Standard Oil Co. of California (Socal) reported yesterday that its profit plunged 57 percent during the three months ended June 30, joining most other major oil companies that already have said the recession and oil glut squeezed second-quarter earnings.

Two smaller oil concerns--Sun Co. and Cities Service Co.--also said earnings dropped sharply during the period.

Socal, the fourth-largest U.S. oil company, said it earned $263 million (77 cents a share), compared with $616 million ($1.80) in the 1981 second quarter. Revenues tumbled 15 percent to $10.98 billion from $9.37 billion.

In the first half, Socal earnings fell 62 percent to $493 million ($1.44), from $1.28 billion ($3.75). Revenues fell 16 percent to $18.96 billion from $22.2 billion.

Socal said non-U.S. oil earnings were down 80 percent, and U.S. petroleum earnings declined 38 percent. Socal, based in San Francisco, blamed reduced demand, lower prices for petroleum products and the higher price of obtaining crude oil from Saudi Arabia compared with the less-expensive spot market.

In Radnor, Pa., Sun said its second-quarter profit fell 63 percent to $110 million (90 cents) from $298 million ($2.37). Revenues rose slightly to $4 billion from $3.9 billion.

In the first six months of this year, the nation's 12th-largest oil company earned $234 million ($1.91), compared with $418 million ($3.32) in the 1981 first half. Revenues inched up to $8 billion from $7.9 billion.

No. 20 Cities Service, with headquarters in Tulsa, Okla., said second-quarter earnings were off 18 percent to $74.4 million, from $90.5 million. Revenues rose to $2.127 billion from $2.121 billion.

In the first half, its profit fell 14 percent to $127.7 million from $148.2 million. Revenues increased 2 percent to $4.38 billion from $4.296 billion.

Sears, Roebuck & Co. yesterday reported its earnings were 22 percent higher than last year for the quarter ended June 30--and 26 percent higher for the first six months of 1982.

Consolidated net income for the second quarter was $163.7 million (47 cents a share), compared with $134.5 million (42 cents) in 1981. Revenues increased 8.1 percent to $7.20 billion from $6.66 billion in the second quarter last year, largely attributable to acquisitions.

For the six months ended June 30, consolidated net income was $235.1 million (67 cents) compared with $187.3 million (59 cents) last year when fewer shares were outstanding.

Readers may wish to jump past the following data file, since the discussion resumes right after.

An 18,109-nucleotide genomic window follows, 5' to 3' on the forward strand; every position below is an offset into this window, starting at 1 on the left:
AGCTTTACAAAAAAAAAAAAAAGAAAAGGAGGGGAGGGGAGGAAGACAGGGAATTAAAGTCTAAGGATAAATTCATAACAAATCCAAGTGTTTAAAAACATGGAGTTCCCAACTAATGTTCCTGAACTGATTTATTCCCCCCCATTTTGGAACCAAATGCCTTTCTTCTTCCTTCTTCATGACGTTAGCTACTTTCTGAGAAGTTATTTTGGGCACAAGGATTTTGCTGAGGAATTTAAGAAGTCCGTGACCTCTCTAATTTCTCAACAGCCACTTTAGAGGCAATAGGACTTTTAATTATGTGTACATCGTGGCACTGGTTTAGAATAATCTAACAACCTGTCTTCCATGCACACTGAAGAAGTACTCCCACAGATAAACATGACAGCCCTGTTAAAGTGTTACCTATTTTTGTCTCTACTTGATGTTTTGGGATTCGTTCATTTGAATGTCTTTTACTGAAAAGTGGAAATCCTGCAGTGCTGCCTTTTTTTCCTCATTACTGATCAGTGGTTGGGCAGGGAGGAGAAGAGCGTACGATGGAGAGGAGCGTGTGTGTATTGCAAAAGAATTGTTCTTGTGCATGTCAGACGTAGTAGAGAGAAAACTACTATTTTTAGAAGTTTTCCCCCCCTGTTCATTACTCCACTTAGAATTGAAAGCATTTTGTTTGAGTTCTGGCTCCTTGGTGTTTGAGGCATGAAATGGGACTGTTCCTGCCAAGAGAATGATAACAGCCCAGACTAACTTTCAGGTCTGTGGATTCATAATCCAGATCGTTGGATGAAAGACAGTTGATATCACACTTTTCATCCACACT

Revenues were $13.64 billion, up 9.1 percent from $12.50 billion for the year-ago period, also principally attributable to the acquisitions.

Results for the second quarter and first half of 1982 include Coldwell, Banker & Co. and Dean Witter Reynolds Organization Inc., which were acquired last year.

General Food Corp. yesterday reported that its first quarter earnings rose 25 percent while Nabisco Brands Inc. posted a 34 percent boost in second quarter profit from the same period a year ago.

General Foods earnings rose to $61.5 millon ($1.24 a share), from last year's depressed $49.3 million (99 cents), the company reported.

Revenue was essentially flat at $2 billion.

General Foods said the earnings increase was paced by significant advances in the company's worldwide coffee business, which had experienced depressed margins a year earlier.

It also said its domestic packaged convenience foods recorded increased earnings on higher margins.

Nabisco Brands earned $71 million ($1.11) during the second quarter of 1982, up from $52 million (83 cents) during the same period in 1981.

The 1981 second quarter report included non-tax-deductible expenses of $9.3 million (15 cents) for the July 1981 merger of Nabisco and Standard Brands, the foods company said.

The merger combined the cookies and crackers products of Nabisco with Standard Brands' products, such as Planters Peanuts and Fleischmann and Bluebonnet margarine.

Sales during the second quarter increased 8 percent to $1.5 billion, up from $1.4 billion during the comparable period of 1981.

During the first six months of 1982, Nabisco Brands earnings increased 18 percent to $130 million ($2.04), from $109 million ($1.73) during the first half of last year.

Sales for the six-month 1982 period were $2.9 billion, up 4 percent from $2.8 billion during the comparable period last year.

Bethlehem Steel Corp. announced a $47 million loss for the 1982 second quarter, compared with earnings of $77.6 million ($1.78) in the 1981 period.

Bethlehem, the second-ranked steel producer, said its sales in the latest quarter were $1.4 billion, down from $1.9 billion in the same three months of 1981.

"Bethlehem currently expects to sustain a substantial loss in the third quarter and for 1982 as a whole, although there are indications the economy may begin a gradual upturn later in the year" said Chairman Donald Trautlein.

For the six months, Bethlehem reported a loss of $113.8 million on sales of $3.35 billion compared to earnings of $103.5 million ($2.37) on sales of $3.8 billion in the same period last year.